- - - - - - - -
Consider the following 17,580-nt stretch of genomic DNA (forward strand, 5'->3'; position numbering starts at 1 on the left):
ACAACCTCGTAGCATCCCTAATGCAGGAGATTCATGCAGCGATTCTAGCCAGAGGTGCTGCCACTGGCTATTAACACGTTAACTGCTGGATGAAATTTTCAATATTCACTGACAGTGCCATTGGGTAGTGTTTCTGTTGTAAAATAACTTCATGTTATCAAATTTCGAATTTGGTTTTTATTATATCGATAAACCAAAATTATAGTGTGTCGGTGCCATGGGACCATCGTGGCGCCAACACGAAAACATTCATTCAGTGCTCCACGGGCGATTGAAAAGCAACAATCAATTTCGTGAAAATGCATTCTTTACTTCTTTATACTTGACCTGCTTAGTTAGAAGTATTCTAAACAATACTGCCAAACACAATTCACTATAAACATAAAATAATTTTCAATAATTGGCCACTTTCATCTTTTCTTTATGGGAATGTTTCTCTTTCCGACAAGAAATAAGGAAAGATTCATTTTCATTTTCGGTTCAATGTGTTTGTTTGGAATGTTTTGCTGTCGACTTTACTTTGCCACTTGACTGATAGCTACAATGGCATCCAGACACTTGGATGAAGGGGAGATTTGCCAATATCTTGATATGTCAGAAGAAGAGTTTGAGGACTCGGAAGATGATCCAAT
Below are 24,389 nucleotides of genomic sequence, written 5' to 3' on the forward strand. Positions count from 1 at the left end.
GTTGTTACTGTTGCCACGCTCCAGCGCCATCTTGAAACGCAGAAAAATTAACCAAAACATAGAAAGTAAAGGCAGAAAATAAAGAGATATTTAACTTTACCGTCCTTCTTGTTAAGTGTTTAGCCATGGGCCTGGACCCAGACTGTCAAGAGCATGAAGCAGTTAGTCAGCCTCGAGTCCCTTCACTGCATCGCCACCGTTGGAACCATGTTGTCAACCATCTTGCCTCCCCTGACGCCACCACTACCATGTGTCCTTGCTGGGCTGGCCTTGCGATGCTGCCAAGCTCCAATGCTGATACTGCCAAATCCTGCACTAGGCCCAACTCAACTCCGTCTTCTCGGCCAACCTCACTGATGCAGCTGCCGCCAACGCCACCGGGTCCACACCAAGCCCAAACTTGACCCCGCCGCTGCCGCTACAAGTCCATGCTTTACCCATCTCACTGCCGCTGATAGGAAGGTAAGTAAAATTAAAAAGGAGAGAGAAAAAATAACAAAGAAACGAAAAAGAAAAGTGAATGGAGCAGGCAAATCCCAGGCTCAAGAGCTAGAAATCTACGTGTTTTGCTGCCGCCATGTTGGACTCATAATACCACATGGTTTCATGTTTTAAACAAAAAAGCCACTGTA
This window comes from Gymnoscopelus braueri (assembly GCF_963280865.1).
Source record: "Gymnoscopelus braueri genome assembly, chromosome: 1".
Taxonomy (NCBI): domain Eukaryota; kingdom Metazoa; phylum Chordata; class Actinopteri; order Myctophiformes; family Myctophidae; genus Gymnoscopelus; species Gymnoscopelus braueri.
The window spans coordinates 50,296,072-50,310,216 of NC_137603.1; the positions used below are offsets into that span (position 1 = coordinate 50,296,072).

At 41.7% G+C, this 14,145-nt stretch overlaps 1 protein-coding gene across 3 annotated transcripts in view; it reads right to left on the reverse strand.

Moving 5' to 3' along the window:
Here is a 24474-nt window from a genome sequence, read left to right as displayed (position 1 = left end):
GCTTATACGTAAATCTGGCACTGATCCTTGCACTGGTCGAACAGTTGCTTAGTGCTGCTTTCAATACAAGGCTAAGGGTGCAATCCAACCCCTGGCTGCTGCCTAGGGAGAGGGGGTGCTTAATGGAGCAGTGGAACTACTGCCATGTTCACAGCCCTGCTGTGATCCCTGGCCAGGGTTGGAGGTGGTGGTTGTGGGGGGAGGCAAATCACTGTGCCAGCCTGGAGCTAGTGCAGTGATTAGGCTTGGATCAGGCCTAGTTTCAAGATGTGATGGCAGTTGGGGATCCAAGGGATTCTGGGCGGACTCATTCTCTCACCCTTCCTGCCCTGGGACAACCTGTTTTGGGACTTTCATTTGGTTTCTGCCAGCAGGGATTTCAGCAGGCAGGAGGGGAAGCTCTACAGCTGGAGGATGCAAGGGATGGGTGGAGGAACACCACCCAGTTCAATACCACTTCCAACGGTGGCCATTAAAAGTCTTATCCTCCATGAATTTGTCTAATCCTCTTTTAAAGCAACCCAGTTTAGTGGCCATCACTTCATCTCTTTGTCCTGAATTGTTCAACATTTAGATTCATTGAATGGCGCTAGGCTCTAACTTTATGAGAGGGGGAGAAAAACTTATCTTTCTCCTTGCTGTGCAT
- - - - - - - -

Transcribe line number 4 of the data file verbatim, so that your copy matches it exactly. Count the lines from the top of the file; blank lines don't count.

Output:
GTTGTTACTGTTGCCACGCTCCAGCGCCATCTTGAAACGCAGAAAAATTAACCAAAACATAGAAAGTAAAGGCAGAAAATAAAGAGATATTTAACTTTACCGTCCTTCTTGTTAAGTGTTTAGCCATGGGCCTGGACCCAGACTGTCAAGAGCATGAAGCAGTTAGTCAGCCTCGAGTCCCTTCACTGCATCGCCACCGTTGGAACCATGTTGTCAACCATCTTGCCTCCCCTGACGCCACCACTACCATGTGTCCTTGCTGGGCTGGCCTTGCGATGCTGCCAAGCTCCAATGCTGATACTGCCAAATCCTGCACTAGGCCCAACTCAACTCCGTCTTCTCGGCCAACCTCACTGATGCAGCTGCCGCCAACGCCACCGGGTCCACACCAAGCCCAAACTTGACCCCGCCGCTGCCGCTACAAGTCCATGCTTTACCCATCTCACTGCCGCTGATAGGAAGGTAAGTAAAATTAAAAAGGAGAGAGAAAAAATAACAAAGAAACGAAAAAGAAAAGTGAATGGAGCAGGCAAATCCCAGGCTCAAGAGCTAGAAATCTACGTGTTTTGCTGCCGCCATGTTGGACTCATAATACCACATGGTTTCATGTTTTAAACAAAAAAGCCACTGTA